The RC Scale Nats officially began on Thursday, July 6. While more than just a few pilots arrived on Wednesday to set up and get in some practice flying, the majority began arriving early Thursday morning. John Boyko, the event’s contest director, calls this “processing day.”
Despite all of the planning and preparation done leading up to the event, there are some things that just can’t be done ahead of time. These include setting up stations and paperwork for judging, registering, and scoring, just to name a few. Registration began after 12 p.m., and some static judging was done in the afternoon.
This year’s Nats includes tryouts for the FAI Team to compete in Romania in 2024. Graham Kennedy came in from England on Wednesday to lend some assistance in the process. Graham is no stranger to FAI competition, having served in several roles with teams in the past. A nicer person is not to be found, and we are fortunate to have his presence here!
Pilots, family, and crew members are catching up with friends. First-time competitors are making new friends and learning to navigate the contest environment. Temperatures on Thursday were in the low 80s with reasonable humidity, and light winds meant plenty of practice flying. Some pilots practice with practice planes while others like to ensure their contest planes are ready.
There are AMA RC Scale classes for just about anyone looking for the challenge of competing. The static judged classes, except for AMA Open Scale, require both building and flying skills. Open Scale requires a model to be static judged, but the Builder of the Model rule does not apply. Completed models, ARFs, and built-up models may be purchased; however, documentation is required, and the model is static judged for outline, color and markings, and craftsmanship. Fun Scale classes, both novice and expert, are not static judged, and 100 of the 105 points are based solely on flight scores.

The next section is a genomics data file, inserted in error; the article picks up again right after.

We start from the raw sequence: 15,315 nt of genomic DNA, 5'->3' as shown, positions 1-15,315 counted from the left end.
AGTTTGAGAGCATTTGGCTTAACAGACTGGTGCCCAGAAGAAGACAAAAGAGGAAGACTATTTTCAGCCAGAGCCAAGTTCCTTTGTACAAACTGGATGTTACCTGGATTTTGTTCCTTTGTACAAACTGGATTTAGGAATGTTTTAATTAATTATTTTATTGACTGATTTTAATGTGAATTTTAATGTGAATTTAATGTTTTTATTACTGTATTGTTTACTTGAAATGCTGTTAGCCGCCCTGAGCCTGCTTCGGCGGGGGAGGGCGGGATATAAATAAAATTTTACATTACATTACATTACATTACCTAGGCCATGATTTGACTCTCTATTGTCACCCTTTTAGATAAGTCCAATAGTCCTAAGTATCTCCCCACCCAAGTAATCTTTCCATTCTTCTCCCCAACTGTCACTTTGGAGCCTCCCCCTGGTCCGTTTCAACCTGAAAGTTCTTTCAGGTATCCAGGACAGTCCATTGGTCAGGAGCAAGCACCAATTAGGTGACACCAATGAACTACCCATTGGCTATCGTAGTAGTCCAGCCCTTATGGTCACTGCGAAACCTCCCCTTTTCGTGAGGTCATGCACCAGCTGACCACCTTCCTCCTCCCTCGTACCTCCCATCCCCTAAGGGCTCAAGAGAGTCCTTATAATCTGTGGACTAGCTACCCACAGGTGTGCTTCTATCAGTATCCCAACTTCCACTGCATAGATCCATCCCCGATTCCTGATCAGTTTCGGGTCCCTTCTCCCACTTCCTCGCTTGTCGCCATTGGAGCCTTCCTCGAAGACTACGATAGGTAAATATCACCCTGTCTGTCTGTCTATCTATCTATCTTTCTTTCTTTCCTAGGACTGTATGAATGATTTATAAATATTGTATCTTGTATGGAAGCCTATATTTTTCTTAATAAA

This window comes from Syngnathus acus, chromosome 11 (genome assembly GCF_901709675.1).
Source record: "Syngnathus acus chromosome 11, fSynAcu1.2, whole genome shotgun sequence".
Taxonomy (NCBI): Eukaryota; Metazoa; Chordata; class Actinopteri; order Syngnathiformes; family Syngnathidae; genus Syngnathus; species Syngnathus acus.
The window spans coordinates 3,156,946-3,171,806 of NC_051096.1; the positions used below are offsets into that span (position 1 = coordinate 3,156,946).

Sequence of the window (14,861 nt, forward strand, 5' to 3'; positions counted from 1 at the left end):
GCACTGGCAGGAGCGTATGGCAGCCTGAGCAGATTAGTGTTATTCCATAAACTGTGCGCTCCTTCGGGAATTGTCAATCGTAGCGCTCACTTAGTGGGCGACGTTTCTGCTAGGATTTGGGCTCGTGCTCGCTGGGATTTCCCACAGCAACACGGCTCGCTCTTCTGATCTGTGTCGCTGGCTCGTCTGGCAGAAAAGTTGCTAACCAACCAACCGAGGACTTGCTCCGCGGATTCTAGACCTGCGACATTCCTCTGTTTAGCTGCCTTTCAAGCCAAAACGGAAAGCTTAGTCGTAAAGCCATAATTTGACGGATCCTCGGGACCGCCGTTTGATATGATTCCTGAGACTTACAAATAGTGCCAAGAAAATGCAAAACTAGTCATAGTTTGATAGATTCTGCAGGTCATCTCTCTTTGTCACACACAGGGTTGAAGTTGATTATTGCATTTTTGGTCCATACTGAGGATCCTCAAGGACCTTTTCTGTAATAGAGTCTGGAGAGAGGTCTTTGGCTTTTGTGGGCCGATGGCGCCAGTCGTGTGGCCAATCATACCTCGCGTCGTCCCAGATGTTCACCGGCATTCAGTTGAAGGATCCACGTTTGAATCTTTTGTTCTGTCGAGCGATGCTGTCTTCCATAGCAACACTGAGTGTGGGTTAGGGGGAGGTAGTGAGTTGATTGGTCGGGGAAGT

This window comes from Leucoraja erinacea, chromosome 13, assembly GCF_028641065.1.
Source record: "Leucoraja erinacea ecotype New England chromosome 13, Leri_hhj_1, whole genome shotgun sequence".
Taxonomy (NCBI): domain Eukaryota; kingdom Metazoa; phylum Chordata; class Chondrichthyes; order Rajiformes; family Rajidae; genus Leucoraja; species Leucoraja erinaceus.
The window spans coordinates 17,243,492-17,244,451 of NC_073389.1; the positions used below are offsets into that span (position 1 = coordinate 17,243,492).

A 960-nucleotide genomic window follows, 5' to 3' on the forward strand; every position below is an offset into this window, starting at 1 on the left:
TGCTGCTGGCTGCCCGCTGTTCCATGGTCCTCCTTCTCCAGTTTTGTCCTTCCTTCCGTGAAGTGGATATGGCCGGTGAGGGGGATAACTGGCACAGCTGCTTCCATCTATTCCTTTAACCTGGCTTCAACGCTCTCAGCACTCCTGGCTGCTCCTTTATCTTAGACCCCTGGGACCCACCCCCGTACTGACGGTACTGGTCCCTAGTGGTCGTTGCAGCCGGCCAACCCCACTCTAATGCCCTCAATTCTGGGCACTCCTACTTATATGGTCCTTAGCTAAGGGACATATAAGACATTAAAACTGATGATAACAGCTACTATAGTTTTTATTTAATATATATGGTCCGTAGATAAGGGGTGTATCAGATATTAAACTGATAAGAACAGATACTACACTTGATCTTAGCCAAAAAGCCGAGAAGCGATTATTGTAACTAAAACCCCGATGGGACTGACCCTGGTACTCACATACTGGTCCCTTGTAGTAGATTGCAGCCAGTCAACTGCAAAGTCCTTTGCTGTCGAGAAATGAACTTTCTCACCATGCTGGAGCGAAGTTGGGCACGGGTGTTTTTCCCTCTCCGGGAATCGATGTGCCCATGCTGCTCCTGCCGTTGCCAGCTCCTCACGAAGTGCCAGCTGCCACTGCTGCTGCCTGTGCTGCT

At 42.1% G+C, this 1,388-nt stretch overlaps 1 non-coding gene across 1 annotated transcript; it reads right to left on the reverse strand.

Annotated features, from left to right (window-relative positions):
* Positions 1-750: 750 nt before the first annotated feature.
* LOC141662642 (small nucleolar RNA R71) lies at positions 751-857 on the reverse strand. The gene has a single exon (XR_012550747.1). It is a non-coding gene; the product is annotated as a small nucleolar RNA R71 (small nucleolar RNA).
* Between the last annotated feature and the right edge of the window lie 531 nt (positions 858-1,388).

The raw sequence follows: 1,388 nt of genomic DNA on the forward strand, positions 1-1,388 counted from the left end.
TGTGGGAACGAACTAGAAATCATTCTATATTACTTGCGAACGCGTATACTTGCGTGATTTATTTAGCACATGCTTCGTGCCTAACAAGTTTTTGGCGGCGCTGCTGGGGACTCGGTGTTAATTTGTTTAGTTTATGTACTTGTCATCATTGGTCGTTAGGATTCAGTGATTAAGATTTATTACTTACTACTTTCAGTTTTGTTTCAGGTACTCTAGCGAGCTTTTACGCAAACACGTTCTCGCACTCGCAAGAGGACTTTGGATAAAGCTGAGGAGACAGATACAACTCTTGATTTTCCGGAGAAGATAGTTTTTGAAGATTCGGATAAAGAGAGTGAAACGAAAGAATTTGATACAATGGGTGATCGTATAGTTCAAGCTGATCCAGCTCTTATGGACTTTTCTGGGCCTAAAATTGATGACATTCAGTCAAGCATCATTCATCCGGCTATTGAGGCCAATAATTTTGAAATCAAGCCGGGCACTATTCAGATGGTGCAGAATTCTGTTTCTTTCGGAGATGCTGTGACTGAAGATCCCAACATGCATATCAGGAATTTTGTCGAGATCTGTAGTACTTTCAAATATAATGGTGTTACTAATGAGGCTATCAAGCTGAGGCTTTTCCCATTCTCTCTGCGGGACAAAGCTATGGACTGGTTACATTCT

To say that a wide variety of aircraft is represented would be an understatement: World War I, World War II, civilian classics, civilian modern, and aerobatic are just a few you might see. They come in all sizes and are powered by electric, glow, gasoline, and jet turbines. The two extremes in size on the field today were a 1/5- scale Clipped Wing Cub and a 47% Fokker D.VII.
Enclosed cargo trailers have almost become the norm to transport planes and equipment. It’s easy to walk by a row of trailers and not give much thought to it, as they all look basically alike from the outside. A look inside (with the owner’s permission of course) will reveal a whole other level of creativity and craftsmanship. Many have designed unique ways to tie down models and store support equipment, and many are wired to provide charging, lighting, and even sound, computer, and television.
Ryan Smith, who is again serving as the scorekeeper, has a trailer that must be seen to fully comprehend. His 6 x 14 cargo trailer is essentially divided in half. The rear half has shelving and cabinetry for airplanes and equipment. Larger airplanes can be accommodated thanks to several fold-down panels. The front half is set up for camping and includes a kitchen area, microwave, refrigerator, and cabinetry. Sleeping is on a fold-down platform. Oh, did I mention it’s air conditioned?
Final preparations Thursday evening will ensure things are ready to kick off early Friday morning. The facility looks great and, with a final mowing in the evening, the flightline is ready for round one of flight judging on Friday.